Little Jaya and Khushi kept working on New Year posters with their favourite sketch pens.
However, the venue was not their comfy Mahavir Enclave home in Dwarka but Jantar Mantar with hundreds of protesters as the backdrop. The six-year-old twins came with their “dadu” and made posters pleading for a better, and more importantly, safer 2013.
Over a few hundred others — some lone, others in groups — had gathered at Jantar Mantar like the twins and their grandfather to extend solidarity with the victim of the December 16 gangrape despite the winter chill, which evidently had failed to dampen their spirit.
“I have been fasting for the past eight days and will do so till justice is meted out to the woman and her family. The laws need to be made more stringent so that no one dares to commit sexual crimes,” Rajesh Gangwar from Bareilly said.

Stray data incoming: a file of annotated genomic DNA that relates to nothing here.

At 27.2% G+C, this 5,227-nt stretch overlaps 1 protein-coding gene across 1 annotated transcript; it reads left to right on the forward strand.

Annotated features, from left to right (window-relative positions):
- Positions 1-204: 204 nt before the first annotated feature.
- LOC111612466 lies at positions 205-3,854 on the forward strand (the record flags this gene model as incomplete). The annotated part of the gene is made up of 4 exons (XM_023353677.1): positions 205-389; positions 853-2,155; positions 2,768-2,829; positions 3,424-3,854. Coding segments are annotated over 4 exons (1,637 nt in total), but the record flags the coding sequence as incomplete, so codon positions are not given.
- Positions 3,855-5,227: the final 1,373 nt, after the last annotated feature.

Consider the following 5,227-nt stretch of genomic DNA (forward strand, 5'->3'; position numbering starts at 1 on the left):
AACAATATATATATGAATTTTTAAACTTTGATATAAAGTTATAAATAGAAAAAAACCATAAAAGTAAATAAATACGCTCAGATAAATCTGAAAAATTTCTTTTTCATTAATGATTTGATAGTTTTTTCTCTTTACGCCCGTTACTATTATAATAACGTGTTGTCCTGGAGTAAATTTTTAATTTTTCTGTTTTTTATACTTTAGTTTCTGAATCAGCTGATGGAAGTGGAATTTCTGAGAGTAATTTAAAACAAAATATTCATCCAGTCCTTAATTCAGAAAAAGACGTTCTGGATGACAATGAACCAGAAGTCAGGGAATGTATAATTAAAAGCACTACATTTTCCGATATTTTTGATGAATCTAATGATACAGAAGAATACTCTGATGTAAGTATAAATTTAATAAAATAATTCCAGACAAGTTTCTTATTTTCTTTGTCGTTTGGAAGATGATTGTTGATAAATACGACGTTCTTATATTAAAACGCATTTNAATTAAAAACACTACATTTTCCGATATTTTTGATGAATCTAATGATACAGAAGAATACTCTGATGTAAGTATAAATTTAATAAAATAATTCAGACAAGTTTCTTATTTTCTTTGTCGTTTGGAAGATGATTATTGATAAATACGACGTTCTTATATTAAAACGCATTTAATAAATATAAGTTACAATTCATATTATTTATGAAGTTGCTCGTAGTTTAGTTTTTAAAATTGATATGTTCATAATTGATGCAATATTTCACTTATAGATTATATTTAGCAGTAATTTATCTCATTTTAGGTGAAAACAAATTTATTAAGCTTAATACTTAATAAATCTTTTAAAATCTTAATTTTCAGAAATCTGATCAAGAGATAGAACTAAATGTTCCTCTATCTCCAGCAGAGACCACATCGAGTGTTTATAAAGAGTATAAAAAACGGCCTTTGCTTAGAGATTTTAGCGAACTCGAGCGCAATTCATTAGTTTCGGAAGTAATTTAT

Student protesters beseeched authorities to make arrangements for safer public transport for women. According to them, more often than not, they had to walk lone stretches alone till they found some form of public transport.
“Our classes get over late and sometimes we stay back for research. When we leave, there is no auto-rickshaw in sight. The stretch near Safdarjung doesn't have any Metro connectivity either. It is extremely unsafe. Many times, men have passed lewd comments. There must be some bus or coach reserved for women in such stretches with women bus drivers,” Renuka Bhadana, a student of Vardhman Mahavir Medical College in Safdarjung, said.
Another group of protesters, in a bid to “reclaim Connaught Place”, gathered before Central Park on Monday afternoon and took a resolution to make 2013 a better, violence-free year for women. After a half-hour, however, they marched to Jantar Mantar because of the Section 144 restrictions in place in central Delhi.